Thermally-robust spatiotemporal parallel reservoir computing by frequency filtering in frustrated magnets



Kaito Kobayashi and Yukitoshi Motome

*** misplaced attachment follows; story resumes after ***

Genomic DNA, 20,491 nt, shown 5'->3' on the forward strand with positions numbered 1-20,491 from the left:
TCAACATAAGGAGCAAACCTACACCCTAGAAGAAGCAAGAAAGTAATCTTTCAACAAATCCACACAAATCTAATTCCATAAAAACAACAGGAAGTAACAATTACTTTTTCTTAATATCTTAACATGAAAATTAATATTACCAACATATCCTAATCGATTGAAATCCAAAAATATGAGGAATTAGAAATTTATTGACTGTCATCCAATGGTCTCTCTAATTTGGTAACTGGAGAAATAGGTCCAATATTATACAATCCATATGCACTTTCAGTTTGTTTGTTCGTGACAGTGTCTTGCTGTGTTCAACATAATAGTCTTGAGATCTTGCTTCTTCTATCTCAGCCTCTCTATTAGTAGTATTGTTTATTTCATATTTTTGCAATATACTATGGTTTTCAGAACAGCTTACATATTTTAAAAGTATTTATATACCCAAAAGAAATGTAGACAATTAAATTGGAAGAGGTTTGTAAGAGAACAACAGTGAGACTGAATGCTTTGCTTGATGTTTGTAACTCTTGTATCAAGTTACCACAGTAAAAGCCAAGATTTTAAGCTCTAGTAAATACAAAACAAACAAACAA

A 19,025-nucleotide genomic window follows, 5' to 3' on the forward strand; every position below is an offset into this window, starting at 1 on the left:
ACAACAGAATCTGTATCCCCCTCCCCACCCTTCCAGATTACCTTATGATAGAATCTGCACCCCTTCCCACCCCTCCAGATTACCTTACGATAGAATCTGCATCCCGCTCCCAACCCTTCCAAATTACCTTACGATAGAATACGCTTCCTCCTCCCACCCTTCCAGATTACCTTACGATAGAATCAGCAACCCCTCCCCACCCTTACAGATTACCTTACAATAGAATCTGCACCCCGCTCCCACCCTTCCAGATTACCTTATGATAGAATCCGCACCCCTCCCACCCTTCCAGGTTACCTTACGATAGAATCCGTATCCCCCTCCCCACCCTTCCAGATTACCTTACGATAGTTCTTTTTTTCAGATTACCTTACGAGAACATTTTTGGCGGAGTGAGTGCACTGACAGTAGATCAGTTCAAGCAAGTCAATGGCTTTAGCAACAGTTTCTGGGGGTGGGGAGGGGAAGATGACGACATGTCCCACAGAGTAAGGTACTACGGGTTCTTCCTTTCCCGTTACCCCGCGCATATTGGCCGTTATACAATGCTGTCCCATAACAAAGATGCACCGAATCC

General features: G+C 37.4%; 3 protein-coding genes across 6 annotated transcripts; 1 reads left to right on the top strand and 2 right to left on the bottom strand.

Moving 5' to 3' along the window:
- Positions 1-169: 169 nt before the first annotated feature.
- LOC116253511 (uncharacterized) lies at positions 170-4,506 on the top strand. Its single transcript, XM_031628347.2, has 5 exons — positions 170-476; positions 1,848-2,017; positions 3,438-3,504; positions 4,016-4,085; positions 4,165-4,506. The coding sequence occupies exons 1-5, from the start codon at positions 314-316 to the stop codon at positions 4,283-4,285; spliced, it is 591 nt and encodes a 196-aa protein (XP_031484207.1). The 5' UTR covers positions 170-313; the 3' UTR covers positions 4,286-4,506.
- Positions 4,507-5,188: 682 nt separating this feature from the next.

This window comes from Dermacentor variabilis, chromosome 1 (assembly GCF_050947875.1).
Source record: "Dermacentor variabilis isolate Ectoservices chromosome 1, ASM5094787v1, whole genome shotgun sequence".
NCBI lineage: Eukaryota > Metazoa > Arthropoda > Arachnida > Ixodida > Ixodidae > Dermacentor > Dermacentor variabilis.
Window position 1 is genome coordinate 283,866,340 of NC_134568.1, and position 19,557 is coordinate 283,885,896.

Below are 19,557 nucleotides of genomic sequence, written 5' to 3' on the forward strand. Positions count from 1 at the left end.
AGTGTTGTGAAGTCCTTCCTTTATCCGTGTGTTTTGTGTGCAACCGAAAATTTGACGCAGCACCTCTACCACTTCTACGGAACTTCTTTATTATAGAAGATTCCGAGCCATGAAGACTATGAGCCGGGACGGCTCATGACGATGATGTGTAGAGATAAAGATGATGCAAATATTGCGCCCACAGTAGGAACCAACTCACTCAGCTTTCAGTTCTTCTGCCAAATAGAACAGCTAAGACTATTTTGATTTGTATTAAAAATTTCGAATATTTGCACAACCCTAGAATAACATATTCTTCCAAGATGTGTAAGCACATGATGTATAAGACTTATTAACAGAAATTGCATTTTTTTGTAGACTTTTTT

Physical reservoir computing is a framework for brain-inspired information processing that utilizes nonlinear and high-dimensional dynamics in non-von-Neumann systems. In recent years, spintronic devices have been proposed for use as physical reservoirs, but their practical application remains a major challenge, mainly because thermal noise prevents them from retaining short-term memory, the essence of neuromorphic computing. Here, we propose a framework for spintronic physical reservoirs that exploits frequency domain dynamics in interacting spins. Through the effective use of frequency filters, we demonstrate, for a model of frustrated magnets, both robustness to thermal fluctuations and feasibility of frequency division multiplexing. This scheme can be coupled with parallelization in spatial domain even down to the level of a single spin, yielding a vast number of spatiotemporal computational units. Furthermore, the nonlinearity via the exchange interaction allows information processing among different frequency threads. Our findings establish a design principle for high-performance spintronic reservoirs with the potential for highly integrated devices.




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